BSCI and multicast

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Mar 16th, 2008
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So I am studying for the BSCI--using Sybex, Cisco Press, Exam Cram2, Chris Bryant videos, etc, etc. Basically anything that I can get my hands on which will help me prepare for the exam.

I am finding that none of these sources really talk very much about multicast (IGMPv1,2,3, CGMP, IGMP-snooping, etc.) Yet I hear that knowing multicast is an important thing to know on the exam.

Does anyone know how much the exam goes into multicast (5 questions?) and how about IPv6 (5 questions?)?

I find it strange that none of these study guides talk about multicast, what is up with that?


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Hi Julian

For my BSCI studies I used the following

1. BSCI Authorised self study guide, Cisco Press

2. Routing TCP/IP vol 1 & vol 2 by Jeff Doyle, Cisco Press

3. CCIE Routing & Switching by Wendell Odom, Cisco Press

4. The Bryant Advantage BSCI study guide and CBT

5. Numerous hours spent on my own home lab.

After this preparation I felt ok with all the questions which came up in my BSCI.

Unfortunately I can not discuss the makeup of the exam, the number of questions on different topics etc due to the terms of the NDA I sign with Cisco prior to taking any of their certifications.

However if you read through the material and understand it, then spend some time actually configuring it to get it working and troubleshooting it when it doesn't you should be alright on exam day.

Best Regards,


najumiqbal Wed, 06/04/2008 - 08:39
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Well in my view its like 15% Multicast and 5% IPv6. My friend told me they haven't got many question on IPv6, so try to do basic of IPv6 and focus on multicast.


suelange Wed, 06/04/2008 - 10:44
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The problem with your question is every exam is unique. And while one might assume every exam is still balanced to ensure a good mix, I can tell you that my experience was the test was almost all IS-IS. Every other question it seemed like. Then another friend who took it said he got a lot of IS-IS but also a lot of IPV6. Others on this thread said they didn't get so much IPV6.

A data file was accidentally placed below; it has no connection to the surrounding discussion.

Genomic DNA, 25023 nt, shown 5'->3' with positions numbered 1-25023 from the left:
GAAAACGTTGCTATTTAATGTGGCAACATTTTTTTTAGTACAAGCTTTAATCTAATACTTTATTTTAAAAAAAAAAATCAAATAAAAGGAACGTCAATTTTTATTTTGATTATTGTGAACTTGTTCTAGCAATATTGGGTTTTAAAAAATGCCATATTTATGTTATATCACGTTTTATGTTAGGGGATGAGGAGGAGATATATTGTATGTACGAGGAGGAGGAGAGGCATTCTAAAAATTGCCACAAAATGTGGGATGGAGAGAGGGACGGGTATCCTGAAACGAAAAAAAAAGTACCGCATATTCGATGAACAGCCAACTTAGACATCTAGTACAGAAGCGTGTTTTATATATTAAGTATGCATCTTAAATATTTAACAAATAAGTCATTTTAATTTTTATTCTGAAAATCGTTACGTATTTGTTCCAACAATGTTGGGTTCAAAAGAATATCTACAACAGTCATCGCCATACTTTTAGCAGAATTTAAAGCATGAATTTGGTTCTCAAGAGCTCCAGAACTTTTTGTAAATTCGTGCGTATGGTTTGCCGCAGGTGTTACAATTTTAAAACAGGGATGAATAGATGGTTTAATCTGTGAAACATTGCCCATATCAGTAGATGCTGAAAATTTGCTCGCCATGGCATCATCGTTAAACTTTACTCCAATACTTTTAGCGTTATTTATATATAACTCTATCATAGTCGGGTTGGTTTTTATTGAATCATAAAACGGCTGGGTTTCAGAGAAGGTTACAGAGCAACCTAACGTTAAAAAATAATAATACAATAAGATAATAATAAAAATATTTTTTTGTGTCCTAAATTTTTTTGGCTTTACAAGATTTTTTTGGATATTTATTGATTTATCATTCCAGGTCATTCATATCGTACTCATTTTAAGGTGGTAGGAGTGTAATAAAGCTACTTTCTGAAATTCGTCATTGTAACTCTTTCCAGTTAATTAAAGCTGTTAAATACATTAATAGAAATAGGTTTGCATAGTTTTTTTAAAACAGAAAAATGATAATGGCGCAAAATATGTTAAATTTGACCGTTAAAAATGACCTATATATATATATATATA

The exam is not adaptive, that is to say the question pool has been pulled by the time you start the test and does not change. But you can't guarantee a certain percentage from any one area.

Besides, lets say you get 5 IPV6 and 5 Multicast questions...what if by luck of the draw you get the 5 specific questions you don't happen to know the answer too or that go into more detail than you studied for?

It pays to over-prepare.

arnautucisco Wed, 06/04/2008 - 20:49
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Hi there,

I just took the BSCI exam; I had around 10 questions on IPV6. Do NOT ignore ipv6 and multicast.

Good luck!


Hi There

I would just like to point out that like myself, I am sure that anybody who has taken any Cisco certification exam in the past has signed a Non Disclosure Agreement (NDA) with Cisco agreeing NOT to talk about/make public details of the exam which includes (but is not confined to) discussing the type of or number of questions or the number of each type of question you faced on the exam.

I am amazed at the number of people who not only show total disregard for the NDA they signed, but discuss it openly on the Cisco forums.

Learn and more importantly understand each topic detailed on the blueprint for the exam you are taking to at least the level of understanding required for that particular exam.

Then if you know your stuff, whether you get 1, 5 or 55 questions on a particular topic you will be able to answer them. Don't gamble with the topics you are supposed to cover.

Remember the certification is supposed to show prospective employers that you have a certain level of competence and if you have only studied certain bits of the subjects you wre required to, you will be shown to be a less then useful employee.

Just imagine if companies could sue people who misrepresent themselves at job interviews...

Best Regards,


Best Regards,



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